Tom Horton has written about Chesapeake Bay for more than 40 years, including eight books. He lives in Salisbury, where he is also a professor of Environmental Studies at Salisbury University.
Upper Chester reverie
Paradise awaits paddlers who push on when most turn back
I've paddled the length and breadth of the Chesapeake for days on end, the ocean coasts of Maryland and Virginia too. But sometimes all one wants is an easy day trip, no worries about wind or tide, just a few hours to meander by canoe or kayak.
The uppermost five or six miles of the Chester River, between the Maryland Eastern Shore villages of Crumpton and Millington, filled the bill dandily on a recent morning. "A pastoral scene of rich bottom lands, patches of intensely green woods, an occasional village," Hulbert Footner described the Chester region of Kent and Queen Anne's counties 70 years ago in his classic, "Rivers of the Eastern Shore."
One still could. Even the ride east to our launch site across heavily traversed U.S. Route 301 was strikingly bucolic once we left the environs of Kent Island at the Chester's miles-wide mouth. Footner lavished many a word on the Chester and its picturesque old Kent county seat of Chestertown; but of the river above Crumpton he had only this: "there the steamboats turned around and went back."
Most power boats still do—extensive shallows and unmarked channels on up to Millington, the head of tide and near the head of navigation — even for kayaks — make this stretch of water a paddlers' dream.
Crumpton's public boat ramp, just off Front Street, offers an all too rare example of an ideal put-in for paddle craft — a flat, sandy little beach adjacent to the typical roughened concrete ramp that is perfect for boat trailers, but chews up hulls of canoes and kayaks.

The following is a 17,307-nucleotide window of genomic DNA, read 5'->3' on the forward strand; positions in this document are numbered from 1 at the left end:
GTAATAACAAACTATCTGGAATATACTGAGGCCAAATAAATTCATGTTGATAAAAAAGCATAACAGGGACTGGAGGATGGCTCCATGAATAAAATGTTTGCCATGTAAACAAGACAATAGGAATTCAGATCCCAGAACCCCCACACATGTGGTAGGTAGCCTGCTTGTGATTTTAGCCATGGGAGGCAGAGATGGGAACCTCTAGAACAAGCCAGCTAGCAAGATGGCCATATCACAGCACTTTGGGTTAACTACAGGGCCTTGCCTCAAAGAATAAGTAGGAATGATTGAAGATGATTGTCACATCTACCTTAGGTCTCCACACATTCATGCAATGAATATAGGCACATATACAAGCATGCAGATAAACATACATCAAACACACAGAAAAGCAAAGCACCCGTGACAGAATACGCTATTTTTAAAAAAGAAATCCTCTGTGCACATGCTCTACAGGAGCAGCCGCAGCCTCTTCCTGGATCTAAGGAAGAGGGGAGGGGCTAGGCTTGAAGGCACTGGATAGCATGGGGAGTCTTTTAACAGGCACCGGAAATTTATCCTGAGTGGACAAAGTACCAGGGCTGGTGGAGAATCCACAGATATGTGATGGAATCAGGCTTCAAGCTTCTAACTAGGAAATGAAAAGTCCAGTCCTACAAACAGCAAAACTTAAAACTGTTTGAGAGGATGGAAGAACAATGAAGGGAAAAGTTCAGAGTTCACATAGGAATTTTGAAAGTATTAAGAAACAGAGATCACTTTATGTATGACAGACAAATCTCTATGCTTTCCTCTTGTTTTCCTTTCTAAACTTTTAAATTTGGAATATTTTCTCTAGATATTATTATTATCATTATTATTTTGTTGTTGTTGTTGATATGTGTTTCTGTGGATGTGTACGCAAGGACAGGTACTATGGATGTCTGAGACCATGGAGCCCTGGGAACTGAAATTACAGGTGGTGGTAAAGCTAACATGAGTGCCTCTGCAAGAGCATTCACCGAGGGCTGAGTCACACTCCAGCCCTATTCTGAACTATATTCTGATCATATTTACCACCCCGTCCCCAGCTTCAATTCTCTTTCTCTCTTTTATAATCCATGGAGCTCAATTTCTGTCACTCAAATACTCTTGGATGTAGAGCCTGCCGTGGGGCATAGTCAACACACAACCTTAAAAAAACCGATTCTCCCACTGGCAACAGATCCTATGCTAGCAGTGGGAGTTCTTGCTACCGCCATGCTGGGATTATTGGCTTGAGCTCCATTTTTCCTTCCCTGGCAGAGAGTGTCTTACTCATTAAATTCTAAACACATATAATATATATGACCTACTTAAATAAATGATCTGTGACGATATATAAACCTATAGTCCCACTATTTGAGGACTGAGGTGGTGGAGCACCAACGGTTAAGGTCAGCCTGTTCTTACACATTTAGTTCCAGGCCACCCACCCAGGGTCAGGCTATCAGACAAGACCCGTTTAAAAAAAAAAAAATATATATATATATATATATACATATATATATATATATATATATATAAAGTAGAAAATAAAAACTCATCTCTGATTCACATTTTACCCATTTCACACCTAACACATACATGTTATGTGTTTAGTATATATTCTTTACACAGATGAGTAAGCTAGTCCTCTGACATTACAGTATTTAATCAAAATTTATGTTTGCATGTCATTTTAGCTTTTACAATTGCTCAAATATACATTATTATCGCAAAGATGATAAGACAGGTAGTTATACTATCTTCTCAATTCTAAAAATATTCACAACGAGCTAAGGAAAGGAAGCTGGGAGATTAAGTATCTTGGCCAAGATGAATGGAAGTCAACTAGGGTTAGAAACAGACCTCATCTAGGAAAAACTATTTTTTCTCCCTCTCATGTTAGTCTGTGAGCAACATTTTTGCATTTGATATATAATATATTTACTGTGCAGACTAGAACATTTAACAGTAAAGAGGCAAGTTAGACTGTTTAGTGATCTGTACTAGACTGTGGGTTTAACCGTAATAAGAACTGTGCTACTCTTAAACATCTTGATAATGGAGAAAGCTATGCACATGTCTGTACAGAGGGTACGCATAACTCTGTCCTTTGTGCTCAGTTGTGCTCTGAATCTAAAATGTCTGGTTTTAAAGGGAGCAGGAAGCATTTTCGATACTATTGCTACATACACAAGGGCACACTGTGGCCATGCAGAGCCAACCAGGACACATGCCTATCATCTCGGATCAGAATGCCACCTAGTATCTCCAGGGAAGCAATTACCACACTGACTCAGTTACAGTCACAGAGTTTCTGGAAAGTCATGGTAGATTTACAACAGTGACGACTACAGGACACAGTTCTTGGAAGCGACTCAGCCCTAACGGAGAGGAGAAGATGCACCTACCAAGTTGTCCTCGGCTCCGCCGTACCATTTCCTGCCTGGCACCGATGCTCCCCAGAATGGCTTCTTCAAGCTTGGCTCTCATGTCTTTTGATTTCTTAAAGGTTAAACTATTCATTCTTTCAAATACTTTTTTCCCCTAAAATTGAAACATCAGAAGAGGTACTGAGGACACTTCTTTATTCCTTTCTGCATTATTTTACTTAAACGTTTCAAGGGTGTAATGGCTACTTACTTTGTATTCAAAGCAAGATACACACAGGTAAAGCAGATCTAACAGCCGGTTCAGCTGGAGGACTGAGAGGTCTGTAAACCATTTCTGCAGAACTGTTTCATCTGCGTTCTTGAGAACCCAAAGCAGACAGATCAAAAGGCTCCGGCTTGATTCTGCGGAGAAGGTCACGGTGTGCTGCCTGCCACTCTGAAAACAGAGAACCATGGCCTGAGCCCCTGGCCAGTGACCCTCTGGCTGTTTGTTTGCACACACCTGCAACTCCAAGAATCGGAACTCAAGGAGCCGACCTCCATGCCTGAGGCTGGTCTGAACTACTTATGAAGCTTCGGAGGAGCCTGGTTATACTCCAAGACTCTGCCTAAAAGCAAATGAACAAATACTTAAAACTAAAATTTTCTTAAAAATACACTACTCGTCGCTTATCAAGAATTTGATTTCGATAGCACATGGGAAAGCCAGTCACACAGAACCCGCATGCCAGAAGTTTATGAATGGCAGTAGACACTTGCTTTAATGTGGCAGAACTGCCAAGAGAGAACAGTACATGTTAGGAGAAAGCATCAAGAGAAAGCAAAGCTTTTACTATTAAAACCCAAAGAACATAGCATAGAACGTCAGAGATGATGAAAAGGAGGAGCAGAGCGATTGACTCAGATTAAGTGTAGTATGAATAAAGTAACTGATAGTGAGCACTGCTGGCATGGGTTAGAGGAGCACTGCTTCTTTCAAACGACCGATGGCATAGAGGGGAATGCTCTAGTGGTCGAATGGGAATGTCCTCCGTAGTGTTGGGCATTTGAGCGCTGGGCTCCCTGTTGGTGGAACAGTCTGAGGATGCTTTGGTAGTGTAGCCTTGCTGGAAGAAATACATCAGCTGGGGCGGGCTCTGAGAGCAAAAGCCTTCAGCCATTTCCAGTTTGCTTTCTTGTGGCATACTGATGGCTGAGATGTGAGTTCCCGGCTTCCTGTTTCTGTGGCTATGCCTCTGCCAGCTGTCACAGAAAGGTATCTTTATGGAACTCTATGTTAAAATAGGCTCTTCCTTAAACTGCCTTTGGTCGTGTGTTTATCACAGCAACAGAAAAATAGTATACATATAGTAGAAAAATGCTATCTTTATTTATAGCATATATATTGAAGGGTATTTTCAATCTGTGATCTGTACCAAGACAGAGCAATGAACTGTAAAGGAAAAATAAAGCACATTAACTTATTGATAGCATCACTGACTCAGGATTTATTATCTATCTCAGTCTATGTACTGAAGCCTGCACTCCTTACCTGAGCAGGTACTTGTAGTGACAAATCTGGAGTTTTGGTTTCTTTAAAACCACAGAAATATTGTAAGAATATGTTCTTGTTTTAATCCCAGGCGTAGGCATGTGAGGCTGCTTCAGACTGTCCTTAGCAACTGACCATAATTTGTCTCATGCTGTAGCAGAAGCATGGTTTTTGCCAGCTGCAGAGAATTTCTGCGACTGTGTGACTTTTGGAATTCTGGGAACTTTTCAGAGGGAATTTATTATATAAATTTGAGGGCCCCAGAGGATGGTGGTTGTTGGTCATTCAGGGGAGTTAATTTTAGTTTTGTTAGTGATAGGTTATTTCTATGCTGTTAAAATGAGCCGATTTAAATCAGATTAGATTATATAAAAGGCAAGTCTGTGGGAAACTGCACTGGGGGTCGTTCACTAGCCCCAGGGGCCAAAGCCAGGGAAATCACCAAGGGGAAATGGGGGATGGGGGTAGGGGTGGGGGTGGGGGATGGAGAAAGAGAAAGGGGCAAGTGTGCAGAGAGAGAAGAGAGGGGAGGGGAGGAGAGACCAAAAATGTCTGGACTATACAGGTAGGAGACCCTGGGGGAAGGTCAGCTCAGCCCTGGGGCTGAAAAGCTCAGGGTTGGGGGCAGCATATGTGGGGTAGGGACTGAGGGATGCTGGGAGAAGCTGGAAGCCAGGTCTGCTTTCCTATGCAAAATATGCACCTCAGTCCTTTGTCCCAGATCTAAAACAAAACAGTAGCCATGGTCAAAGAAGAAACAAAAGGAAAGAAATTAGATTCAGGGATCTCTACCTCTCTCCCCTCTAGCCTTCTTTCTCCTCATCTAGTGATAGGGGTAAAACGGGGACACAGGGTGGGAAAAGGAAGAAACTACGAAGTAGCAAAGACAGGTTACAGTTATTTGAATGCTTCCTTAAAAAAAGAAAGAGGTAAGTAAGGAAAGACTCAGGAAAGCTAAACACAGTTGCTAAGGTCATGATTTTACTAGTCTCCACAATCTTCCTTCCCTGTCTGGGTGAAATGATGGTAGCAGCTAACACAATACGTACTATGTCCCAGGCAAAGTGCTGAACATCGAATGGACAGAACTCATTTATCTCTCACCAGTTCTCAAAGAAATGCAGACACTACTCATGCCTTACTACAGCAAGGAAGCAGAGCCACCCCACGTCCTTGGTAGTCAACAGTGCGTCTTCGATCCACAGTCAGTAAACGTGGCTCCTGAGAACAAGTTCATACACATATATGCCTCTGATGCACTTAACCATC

We chose to head upstream with the tide, but tide this far upriver is fairly weak. Wind is the route-decider — if it is more than 12–15 mph, most won't like going against it.
For a short stretch of water, the Chester changes its nature frequently. It's still broad water by Crumpton, half a mile or so, but serene today and reflective of puffy clouds and a blue sky. Ospreys surveil our progress as they fish. The banks, as Crumpton falls behind, are high and mostly forested, gorgeously arrayed.
The long, cool spring has coaxed the vegetation to peak performance. Two hawks, a red-tailed and a red-shouldered, soar over us.
The upper Chester is excellent spawning ground for many Bay species all the way to Millington. In April, said Tyler Campbell, a local photographer and river activist paddling with us, fishermen thronged here to cast for yellow perch, one of the estuary's most colorful and tastiest species. Thanks to conservation efforts by both sport and commercial fishermen, the runs of both yellow and the more abundant white perch appear fairly healthy here.
A couple miles above Crumpton, the Chester narrows and winds sinuously between freshwater marshes and forests of oak, tulip poplar, sweet gum and pines.
It is still a mystery why rivers and streams seldom run in a straight line for long unless ditched and channelized by humans, said Karl Kehm, a physics professor from Washington College in Chestertown, MD, who is also paddling with us.
"Even Einstein wondered about why this is, and wrote about it, but neither he nor anyone has totally figured it out," Kehm said. We talk about how a straight line may be the fastest way to get from point A to point B — but surely not the best way — as we watch a flock of yellowlegs, shorebirds that migrate all the way from Argentina, wheeling over one of the meandering marshes.
If one wishes to make an even shorter paddle of the upper Chester, there's an option halfway up to Millington at Shading Reach, an old summer campground community with a little launch ramp and road access from Route 291. It would be short work to stash a bicycle here, launch at Crumpton or Millington, then pedal back to the car. I often avoid the need for two vehicles this way on paddles.